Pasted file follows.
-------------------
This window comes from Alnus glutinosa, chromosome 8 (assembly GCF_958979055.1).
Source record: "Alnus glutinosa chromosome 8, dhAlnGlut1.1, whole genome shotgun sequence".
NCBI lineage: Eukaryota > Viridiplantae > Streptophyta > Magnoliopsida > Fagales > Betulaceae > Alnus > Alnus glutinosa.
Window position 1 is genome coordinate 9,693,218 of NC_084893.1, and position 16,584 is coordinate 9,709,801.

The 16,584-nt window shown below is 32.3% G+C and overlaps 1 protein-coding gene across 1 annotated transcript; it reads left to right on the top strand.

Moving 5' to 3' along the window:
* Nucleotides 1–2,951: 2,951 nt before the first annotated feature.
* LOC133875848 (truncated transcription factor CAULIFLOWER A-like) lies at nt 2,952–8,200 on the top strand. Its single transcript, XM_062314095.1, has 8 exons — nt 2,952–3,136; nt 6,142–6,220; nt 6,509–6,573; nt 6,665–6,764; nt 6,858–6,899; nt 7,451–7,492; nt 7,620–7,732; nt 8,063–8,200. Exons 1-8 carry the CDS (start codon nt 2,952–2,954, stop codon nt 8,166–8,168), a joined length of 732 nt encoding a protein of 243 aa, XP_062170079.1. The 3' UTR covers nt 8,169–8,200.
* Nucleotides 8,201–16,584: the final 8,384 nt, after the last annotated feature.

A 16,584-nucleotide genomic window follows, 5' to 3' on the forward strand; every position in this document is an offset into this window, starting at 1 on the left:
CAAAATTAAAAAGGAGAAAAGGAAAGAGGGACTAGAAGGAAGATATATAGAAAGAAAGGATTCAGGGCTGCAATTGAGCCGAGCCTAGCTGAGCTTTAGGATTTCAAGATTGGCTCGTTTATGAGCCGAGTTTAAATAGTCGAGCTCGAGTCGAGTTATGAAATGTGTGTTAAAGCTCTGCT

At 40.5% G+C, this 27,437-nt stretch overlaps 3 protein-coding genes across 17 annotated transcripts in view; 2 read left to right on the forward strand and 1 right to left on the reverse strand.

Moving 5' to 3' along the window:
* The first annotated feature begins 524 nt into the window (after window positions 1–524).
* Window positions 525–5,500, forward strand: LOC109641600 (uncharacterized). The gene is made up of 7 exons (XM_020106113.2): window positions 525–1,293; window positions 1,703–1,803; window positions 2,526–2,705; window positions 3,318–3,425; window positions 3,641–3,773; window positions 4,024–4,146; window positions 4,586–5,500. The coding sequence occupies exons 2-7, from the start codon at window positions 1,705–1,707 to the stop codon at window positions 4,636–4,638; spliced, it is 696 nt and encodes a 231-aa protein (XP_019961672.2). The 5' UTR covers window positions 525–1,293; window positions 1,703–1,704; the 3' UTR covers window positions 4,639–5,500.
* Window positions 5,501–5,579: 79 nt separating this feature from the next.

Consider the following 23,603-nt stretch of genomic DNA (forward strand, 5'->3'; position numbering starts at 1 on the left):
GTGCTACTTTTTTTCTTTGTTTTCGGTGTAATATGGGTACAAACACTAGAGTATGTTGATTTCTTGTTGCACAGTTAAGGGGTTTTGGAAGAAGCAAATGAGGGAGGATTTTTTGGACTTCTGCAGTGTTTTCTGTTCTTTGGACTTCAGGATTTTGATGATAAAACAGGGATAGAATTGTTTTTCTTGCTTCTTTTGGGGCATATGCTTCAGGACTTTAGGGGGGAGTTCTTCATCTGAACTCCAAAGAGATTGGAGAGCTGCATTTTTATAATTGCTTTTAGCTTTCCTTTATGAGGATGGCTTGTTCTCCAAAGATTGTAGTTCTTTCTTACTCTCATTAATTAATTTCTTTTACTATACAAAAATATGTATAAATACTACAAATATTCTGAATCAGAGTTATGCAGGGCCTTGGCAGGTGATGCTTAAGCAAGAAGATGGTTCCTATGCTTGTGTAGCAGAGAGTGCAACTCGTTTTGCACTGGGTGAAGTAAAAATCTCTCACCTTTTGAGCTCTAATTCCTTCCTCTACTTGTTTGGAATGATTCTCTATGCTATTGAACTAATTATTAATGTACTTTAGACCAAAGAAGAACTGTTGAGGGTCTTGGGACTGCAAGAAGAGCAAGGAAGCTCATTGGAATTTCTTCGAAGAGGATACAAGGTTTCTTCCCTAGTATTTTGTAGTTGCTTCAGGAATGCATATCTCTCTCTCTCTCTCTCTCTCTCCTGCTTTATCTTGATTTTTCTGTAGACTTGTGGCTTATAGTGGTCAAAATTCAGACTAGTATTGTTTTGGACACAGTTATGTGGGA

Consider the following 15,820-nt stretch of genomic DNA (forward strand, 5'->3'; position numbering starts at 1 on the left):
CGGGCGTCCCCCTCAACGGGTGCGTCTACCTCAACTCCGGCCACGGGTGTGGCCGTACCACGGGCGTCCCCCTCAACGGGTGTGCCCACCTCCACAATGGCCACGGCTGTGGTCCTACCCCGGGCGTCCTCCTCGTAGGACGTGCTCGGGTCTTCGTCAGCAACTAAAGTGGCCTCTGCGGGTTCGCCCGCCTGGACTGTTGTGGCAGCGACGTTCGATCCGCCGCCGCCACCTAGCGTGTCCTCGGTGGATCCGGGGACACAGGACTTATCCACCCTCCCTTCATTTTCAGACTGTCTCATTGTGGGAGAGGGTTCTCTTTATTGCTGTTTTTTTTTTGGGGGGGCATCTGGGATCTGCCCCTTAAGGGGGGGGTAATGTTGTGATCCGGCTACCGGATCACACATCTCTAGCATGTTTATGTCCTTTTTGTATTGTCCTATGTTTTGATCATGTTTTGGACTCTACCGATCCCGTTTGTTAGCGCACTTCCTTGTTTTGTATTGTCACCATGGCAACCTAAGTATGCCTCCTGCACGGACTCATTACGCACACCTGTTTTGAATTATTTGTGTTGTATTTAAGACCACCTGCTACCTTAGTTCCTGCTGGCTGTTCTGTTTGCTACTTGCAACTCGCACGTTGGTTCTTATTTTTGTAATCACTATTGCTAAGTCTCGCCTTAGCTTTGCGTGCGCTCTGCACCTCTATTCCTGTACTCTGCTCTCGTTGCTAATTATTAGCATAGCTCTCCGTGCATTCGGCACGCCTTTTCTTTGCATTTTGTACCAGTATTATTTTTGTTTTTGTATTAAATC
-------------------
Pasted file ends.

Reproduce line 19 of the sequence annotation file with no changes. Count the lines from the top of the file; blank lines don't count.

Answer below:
Consider the following 15,820-nt stretch of genomic DNA (forward strand, 5'->3'; position numbering starts at 1 on the left):